Please read these questions and let us know what your organization and others in the Tar Heel State are doing to move legislation and policy in a direction that helps those in need.
Virtually all states have budget deficits and extensive financial problems this year and beyond. The states are also the custodians and administrators of multi billions of dollars of federal assistance programs. State policies related to hunger and poverty contain a great deal of state money that is in short supply right now but much more federal money that can grow as the use of the programs grows.
These state policy questions are meant to begin a conversation about how states can deliver more services to their citizens who are facing extreme long term unemployment, hunger, home foreclosures and loss of health insurance and pensions.
Please read them and let us know what your organization and others in your state are doing to move legislation and policy in a direction that helps those in need, especially the poorest of the poor, the millions of new poor, seniors, returning vets, children and the homeless.
Our intention is to create a place on our website that will highlight policy actions that state based organizations are taking and how they are proceeding. We also hope to host a WhyHunger State Policy Award for the best state policies in the U.S.A.
1) North Carolina has the one of highest percentages of people living in extreme poverty. People in this category earn less than 50% of the federal poverty level and are at an extremely high risk of food and housing insecurity. The percentages of children and seniors living in poverty are above national averages and the percentage of the Hispanic population living in poverty is the 3rd largest in the nation. Do you know of any efforts to address the needs of these specific groups, possibly by increasing social programs or attempting to bring more living wage jobs to the state?
2) North Carolina does not have a Shared Work Program. Why not? Is there any effort to bring one to the state?
3) The benefit level for the WIC Farmers’ Market Nutrition Program is below the national average, while the benefit for the Senior Farmers’ Market Nutrition Program is one of the highest in the nation. What is making one program more beneficial than the other? Is there any effort underway to increase the benefit level for the WIC Farmers’ Market Program?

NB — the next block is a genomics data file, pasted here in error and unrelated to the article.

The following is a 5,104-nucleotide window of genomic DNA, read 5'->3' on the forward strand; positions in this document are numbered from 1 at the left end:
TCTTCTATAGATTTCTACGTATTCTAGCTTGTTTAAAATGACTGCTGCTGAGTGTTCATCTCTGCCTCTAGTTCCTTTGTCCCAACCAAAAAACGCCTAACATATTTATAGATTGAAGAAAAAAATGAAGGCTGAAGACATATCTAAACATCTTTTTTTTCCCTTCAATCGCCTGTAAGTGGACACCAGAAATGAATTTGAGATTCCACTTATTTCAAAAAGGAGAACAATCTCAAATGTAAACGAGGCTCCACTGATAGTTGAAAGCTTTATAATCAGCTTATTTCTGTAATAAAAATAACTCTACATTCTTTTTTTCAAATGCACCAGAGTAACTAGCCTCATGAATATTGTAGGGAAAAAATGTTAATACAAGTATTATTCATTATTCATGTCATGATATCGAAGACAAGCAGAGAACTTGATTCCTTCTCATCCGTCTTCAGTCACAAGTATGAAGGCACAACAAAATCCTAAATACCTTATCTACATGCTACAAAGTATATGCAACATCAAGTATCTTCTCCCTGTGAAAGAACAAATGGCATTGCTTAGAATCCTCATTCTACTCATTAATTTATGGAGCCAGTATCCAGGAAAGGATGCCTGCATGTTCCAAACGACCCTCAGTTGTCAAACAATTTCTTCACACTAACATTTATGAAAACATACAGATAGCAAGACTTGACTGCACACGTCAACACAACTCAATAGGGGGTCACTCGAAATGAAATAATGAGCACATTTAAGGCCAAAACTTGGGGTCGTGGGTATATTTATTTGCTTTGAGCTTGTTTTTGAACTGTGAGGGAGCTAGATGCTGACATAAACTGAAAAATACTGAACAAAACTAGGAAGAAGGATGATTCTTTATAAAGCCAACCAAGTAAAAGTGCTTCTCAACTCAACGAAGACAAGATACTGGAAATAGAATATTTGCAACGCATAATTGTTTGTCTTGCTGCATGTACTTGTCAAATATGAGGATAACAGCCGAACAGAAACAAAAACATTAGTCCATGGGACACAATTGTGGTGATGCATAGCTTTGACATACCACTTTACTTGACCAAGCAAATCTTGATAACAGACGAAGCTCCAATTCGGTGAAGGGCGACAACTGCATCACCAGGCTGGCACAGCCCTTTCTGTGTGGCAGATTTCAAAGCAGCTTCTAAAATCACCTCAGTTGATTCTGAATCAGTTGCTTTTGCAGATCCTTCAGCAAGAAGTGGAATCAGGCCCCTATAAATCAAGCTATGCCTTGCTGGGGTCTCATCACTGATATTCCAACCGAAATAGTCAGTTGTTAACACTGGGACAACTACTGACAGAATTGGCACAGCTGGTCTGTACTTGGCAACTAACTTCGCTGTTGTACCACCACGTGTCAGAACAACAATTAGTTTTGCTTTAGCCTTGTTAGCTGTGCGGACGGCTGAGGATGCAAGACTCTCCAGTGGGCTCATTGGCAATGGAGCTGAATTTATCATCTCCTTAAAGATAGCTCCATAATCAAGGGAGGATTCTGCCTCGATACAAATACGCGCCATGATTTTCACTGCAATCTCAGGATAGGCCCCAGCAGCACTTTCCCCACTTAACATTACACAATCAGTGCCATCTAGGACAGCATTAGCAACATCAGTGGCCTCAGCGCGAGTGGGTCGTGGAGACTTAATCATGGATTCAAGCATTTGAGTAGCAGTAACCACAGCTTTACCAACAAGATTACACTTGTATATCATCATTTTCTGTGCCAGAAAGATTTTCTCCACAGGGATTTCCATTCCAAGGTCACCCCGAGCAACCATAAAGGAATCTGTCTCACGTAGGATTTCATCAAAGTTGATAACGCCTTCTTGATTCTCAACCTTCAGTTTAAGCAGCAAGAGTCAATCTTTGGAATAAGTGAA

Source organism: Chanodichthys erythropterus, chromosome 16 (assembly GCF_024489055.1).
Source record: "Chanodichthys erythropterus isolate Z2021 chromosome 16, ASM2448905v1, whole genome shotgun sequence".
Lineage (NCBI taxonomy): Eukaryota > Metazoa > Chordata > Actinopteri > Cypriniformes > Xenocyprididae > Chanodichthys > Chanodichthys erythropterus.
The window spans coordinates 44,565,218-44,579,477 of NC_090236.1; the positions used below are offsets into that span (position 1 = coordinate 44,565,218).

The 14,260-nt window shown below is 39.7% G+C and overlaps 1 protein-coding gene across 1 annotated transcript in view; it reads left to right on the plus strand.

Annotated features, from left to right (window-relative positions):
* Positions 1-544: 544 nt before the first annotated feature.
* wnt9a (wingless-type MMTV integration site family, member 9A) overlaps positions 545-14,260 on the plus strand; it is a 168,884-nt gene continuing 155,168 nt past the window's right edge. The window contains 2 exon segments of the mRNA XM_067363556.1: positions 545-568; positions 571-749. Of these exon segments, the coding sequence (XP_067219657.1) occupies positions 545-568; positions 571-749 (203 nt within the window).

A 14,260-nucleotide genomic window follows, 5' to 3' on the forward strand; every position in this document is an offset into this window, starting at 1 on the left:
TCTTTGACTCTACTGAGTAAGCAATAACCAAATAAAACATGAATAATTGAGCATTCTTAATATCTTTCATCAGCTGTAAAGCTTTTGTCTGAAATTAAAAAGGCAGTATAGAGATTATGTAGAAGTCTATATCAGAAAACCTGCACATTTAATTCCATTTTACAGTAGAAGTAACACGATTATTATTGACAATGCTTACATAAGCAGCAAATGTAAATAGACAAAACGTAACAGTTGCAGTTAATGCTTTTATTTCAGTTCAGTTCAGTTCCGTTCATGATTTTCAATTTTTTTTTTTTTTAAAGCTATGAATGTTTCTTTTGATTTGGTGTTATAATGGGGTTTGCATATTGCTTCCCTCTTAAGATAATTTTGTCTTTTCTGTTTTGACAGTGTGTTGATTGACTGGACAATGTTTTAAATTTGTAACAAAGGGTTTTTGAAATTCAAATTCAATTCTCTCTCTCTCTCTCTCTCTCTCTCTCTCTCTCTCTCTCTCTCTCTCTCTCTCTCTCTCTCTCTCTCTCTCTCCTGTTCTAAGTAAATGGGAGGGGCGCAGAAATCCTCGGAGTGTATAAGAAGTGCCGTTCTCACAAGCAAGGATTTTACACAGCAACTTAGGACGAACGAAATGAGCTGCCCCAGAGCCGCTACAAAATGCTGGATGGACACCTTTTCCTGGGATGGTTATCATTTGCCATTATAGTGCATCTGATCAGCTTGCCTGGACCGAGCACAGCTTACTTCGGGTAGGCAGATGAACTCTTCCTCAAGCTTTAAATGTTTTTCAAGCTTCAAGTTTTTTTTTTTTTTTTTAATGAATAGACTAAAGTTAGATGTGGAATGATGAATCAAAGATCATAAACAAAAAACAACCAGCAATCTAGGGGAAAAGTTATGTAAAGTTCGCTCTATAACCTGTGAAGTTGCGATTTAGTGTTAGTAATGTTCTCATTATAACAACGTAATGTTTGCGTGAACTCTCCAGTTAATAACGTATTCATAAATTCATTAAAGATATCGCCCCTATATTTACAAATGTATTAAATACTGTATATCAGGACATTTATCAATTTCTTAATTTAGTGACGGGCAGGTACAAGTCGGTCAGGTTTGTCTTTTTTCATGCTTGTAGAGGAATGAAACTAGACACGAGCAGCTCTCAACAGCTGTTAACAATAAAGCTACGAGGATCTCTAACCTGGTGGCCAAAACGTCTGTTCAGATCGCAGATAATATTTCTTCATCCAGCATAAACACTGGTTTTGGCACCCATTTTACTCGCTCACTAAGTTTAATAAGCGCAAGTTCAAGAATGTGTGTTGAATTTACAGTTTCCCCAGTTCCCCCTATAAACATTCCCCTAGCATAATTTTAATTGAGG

4) The infant mortality rate is the 5th highest of all the states and the obesity rate is one of the highest in the nation. Meanwhile 16.1% of the population is uninsured. What is being done to combat these epidemics? What effort is being made to increase insurance coverage?
5) North Carolina has a below average rate for those receiving unemployment insurance in addition to an above average percentage of jobs paying below the federal poverty line. Is there any movement to address either of these issues?
6) Only 7% of families living below the federal poverty line receive TANF. This is one of the lowest percentages in the country. Is there currently a plan to increase participation in TANF?
7) There is a sales tax of 5.75% on non-prescription drugs in the state of North Carolina. Most states exempt these products. Is there any movement to do so in your state?
8) North Carolina has the 9th highest number of people eligible for the SNAP program in the United States, but only 56% percent of these individuals participate in the program. What is being done to increase outreach and enrollment for SNAP? Who is involved?
9) Only 29% of eligible people receive housing benefits in North Carolina. Although this is just 3% below the national average, it is among the lowest rates in the country. Is there any effort being made to increase the number of people receiving housing benefits?
10) 45.6% of renters are spending more than 30% of their income on rent and utilities. Is there any movement to increase assistance to renters?
11) What other statewide policies or programs are you aware of that are helping to fight hunger and poverty, or are there any that are responsible for increasing it?
Please let us know what your organization and others in your state are doing to move legislation and policy in a direction to address these questions by contacting Executive Director and Co-Founder Bill Ayres at [email protected]
Feel free to inform us of any mistakes we may have made in any of these questions. Also we would appreciate any comments on policies or statistics that might have been overlooked.